§ Mr. McNamara
To ask the Parliamentary Secretary, Lord Chancellor's Department how many people received legal aid this year; and how many of these would have been eligible and how many would pay increased contributions, if the changes in legal aid announced for England and Wales were to be introduced to Northern Ireland.
Mr. John M. Taylor
In the year ended 31 March 1992, the legal aid department of the Law Society of Northern Ireland, issued 14,585 civil legal aid certificates. In addition 56,508 bills for legal advice and assistance and 11,320 bills for legal assistance by way of representation were paid.
In the above cases contributions were required in 1,601–11 per cent.—of civil legal aid cases, in 1,607–3 per cent.—of legal advice and assistance cases and in 1,242–11 per cent.—of assistance by way of representation cases. In all other cases no contribution was required.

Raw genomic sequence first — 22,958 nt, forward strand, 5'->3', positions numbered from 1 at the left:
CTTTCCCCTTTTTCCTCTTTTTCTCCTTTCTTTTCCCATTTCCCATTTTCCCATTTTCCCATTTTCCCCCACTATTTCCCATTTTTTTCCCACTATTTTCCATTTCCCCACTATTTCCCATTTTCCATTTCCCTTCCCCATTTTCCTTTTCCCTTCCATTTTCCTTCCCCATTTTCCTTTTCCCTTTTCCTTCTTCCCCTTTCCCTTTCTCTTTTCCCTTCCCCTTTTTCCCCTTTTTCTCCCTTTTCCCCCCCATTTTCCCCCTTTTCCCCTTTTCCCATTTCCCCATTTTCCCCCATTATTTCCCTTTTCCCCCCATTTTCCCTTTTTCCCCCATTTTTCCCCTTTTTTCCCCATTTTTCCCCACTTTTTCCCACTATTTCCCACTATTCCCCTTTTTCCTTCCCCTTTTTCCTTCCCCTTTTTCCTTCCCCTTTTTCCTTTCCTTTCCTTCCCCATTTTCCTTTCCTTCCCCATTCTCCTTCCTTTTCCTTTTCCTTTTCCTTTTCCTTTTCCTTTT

Information regarding how many of those involved would be eligible and how many would pay increased contributions, if the changes in legal aid announced for England and Wales were to be introduced in Northern Ireland, is not readily available and could be obtained only at disproportionate cost.
The system of granting criminal legal aid in Northern Ireland is different from that in operation in England and Wales and a direct comparison of the effect of proposed changes in England and Wales is not possible.